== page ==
Do we have enough energy to become green?

I was trawling through YouTube in search for new technology to review when I came across an interesting short video by GreentechMedia titled “Rewired: How electric vehicles could make or break the power grid. The premise suggested that as society slowly drifts towards large scale electric vehicle usage, electricity providers may struggle to meet demand with the current infrastructure as people arrive home from work and charge their vehicles. It wasn’t anything I had thought of before so I started to thinking and researching a bit more. Now first and foremost, I’m not an expert in this subject nor have I studied it.

This really brings into question, where are we heading in terms of a renewable, large scale energy source or sources once our non-renewable’s have been exhausted. Can we call ourselves `green´ if we need non-renewable`s to help us get there, will our generation be `green´ or will it be the next or further. Are we waiting around for the physicists to find the solution to develop cold fusion and have endless energy or should every structure that  faces the sun have a photovoltaic panel on it. There are many questions and I wish I had the answers but I don´t think any one person can solve this. There are however many people and organisation’s doing their best, some of which have featured in previous blogs.

Please don’t think I’m completely against non-renewables and only for green solutions, I’m pragmatic and merely asking the question. So do we have enough energy to become green, I think so, as long as we accept that we need non-renewables to get us there. At this point in time energy its like an early generation Toyota Prius, a hybrid of both renewable and non renewable energies. The greener technologies can quite go it alone just yet.

If you have any comments or feedback, please don’t hesitate to reply or get in contact with me through Facebook, Twitter, Google+ or LinkedIn.

Emerging tech for developing countries (part one)

How can emerging and green technologies benefit some of the poorest people on earth? These people live in some of the harshest climates and geographies on earth. Improving their lives by bringing them up to health and well-being standards most of us take for grant does not seem to be a top priority, apart from a dedicated few. This two-part blog will highlight some of the projects and organisations trying to better the world through the use of simple and green technology. Part one of two will review water and health, food and agriculture and energy. Part two focuses on waste management, housing and construction and information and communication technology.

In 2005 the Swiss based company Vestergaard Frandsen released the Lifestraw®, a simple tubular device capable of removing water born bacteria and diseases. Vestegaard Frandsen state the ‘water filters convert contaminated water into clean, safe drinking water’ potentially providing a family of 5 with clean drinking water for up to 3 years. Vestegard Frandsen are not alone, Skyjuice Foundation based in Australia also produces water filtration systems for developing countries, but on a much larger scale.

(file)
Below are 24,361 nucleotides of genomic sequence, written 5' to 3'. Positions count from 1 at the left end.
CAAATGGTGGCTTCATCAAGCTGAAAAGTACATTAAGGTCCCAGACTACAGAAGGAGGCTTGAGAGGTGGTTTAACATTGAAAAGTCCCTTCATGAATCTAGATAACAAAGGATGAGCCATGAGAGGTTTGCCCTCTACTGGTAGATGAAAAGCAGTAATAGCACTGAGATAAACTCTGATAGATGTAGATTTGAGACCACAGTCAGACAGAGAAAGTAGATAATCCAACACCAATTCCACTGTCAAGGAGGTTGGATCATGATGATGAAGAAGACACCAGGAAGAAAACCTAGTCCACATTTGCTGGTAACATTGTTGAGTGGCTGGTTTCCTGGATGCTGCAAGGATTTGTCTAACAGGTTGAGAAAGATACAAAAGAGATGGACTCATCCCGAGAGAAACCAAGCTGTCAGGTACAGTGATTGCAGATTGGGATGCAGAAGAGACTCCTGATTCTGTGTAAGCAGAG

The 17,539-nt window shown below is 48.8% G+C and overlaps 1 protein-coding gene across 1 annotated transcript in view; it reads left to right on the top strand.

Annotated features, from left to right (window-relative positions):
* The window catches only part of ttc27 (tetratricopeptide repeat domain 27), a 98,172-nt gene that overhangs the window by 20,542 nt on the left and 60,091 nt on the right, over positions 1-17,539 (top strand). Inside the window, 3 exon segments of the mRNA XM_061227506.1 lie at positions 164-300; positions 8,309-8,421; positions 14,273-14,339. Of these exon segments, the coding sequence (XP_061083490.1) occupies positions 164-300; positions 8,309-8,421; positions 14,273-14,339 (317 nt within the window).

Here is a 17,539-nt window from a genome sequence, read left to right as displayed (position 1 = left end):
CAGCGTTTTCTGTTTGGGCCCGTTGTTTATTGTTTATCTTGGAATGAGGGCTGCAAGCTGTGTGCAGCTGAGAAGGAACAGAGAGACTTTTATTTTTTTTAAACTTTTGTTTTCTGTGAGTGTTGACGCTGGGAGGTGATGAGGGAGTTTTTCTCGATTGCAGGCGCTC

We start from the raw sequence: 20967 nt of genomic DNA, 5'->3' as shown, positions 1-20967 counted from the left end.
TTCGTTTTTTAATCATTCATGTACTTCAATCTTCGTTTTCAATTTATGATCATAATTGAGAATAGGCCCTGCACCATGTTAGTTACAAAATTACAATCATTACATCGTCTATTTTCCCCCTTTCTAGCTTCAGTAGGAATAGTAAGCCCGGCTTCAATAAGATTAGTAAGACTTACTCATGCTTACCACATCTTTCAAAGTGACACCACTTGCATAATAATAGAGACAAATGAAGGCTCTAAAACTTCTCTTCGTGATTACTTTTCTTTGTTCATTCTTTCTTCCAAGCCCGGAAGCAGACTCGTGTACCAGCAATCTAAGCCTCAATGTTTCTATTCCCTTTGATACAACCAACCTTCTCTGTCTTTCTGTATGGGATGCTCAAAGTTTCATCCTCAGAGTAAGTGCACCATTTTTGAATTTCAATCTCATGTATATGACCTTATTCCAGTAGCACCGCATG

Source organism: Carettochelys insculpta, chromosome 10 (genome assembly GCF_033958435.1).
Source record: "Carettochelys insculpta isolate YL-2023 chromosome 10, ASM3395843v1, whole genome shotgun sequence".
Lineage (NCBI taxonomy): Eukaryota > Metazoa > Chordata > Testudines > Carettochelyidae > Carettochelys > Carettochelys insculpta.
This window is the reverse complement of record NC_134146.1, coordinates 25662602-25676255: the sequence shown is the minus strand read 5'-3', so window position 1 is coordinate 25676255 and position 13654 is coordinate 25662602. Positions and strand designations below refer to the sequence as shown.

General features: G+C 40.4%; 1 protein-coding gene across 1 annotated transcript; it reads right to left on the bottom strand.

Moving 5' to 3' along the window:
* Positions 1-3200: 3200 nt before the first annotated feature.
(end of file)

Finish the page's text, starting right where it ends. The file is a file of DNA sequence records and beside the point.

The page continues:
Championing the aforementioned companies for the rest of this post would be easy, but who are the other companies making an effort that have yet to reach mainstream success. The Mother Nature network recently published an article about Cynthia Lam an Australian inventor, who has developed a water purification system which activates with sunlight. The onedollarglasses project is from a German inventor by the name of Martin Aufmuth. His concept providies affordable corrective eyewear hinges on utilising very cost-effective and robust materials that can be assembled at home.

In the area of food and agriculture, there are a number of great innovations being made. For instance, the hippo water roller is a 20lt circular container with a pole in the middle of each end that is bent around to form a handle. The hippo water roller project aimed to reduce the daily impact to women and children gathering water and placing heavy containers on their heads. The hippo water roller does exactly as it sounds, the containers can be rolled on the ground which reduces impact and significantly reduces time to gather the water. Theses containers allow a greater amount of water to be used for crops and food preparation as more water can be gathered daily, in turn providing more food and fresh water for communities.

With better infrastructure people in developing countries are gaining more access to mobile phone networks and the internet but not always a continuous or reliable source of energy. The African Renewable Energy Distributor has developed a mobile solar cell phone charger. These are portable devices that can attached to bicycles and mopeds. The concept enables the device to gain charge through solar cells and store the energy in lithium batteries. Its mobility allows it to be placed in numerous locations for mobile charging to occur.